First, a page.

How do you bring ideas to life?
I never let anybody convince me an idea I had doesn’t have value. So many of my best business ideas were shot down multiple times, but I didn’t let that deter me. The only difference between a person who finds success and a person who doesn’t is that the former didn’t give up and the latter did. This isn’t to say I don’t take constructive criticism to heart, Instead, I try to use what they say to refine my idea, and use people who are naysayers because of their own fears and skepticism as motivation to prove them wrong. If you approach your setbacks as opportunities to learn and keep moving forward, you will eventually prove the people who doubted your idea wrong. I stay true to my vision and let my passion and determination bring my ideas to life.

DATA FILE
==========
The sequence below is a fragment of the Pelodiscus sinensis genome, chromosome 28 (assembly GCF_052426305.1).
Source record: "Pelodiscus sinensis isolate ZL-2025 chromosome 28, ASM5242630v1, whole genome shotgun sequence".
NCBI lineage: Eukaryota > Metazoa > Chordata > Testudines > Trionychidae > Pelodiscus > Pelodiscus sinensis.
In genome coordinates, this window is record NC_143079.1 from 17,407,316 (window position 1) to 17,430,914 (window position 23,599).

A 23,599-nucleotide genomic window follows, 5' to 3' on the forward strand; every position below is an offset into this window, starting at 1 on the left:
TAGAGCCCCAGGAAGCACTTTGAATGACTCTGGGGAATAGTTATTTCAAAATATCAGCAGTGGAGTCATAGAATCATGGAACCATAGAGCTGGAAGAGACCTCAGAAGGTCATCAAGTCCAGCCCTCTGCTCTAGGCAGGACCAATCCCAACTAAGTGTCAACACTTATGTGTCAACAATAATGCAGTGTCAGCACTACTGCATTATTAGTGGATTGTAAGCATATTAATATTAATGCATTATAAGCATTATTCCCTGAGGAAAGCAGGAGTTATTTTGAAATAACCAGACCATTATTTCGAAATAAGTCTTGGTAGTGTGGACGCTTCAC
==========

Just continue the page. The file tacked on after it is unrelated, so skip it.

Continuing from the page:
What’s one trend that excites you?
Integrating emerging technologies into my industry. Artificial intelligence can be used to analyze things like historical data, weather patterns, and artist popularity to project accurate attendance estimates and help organizers better prepare for contingencies. Holographic capabilities have created a whole new category of events and I’m looking forward to seeing how holographic performances are utilized both within live acts and as separate entities in and of themselves. Drone shows are becoming more popular as well, especially for holidays like New Year’s Eve and the 4th of July because they are more environmentally friendly than fireworks. Virtual reality and augmented reality experiences can be implemented into festivals to create an omnichannel experience.
And this isn’t even to mention blockchain and how it will affect the ticket brokerage industry – I could write a whole book on that alone, but it’s all very exciting and I’m enjoying researching how to best implement the technologies for my own pursuits.
What is one habit that helps you be productive?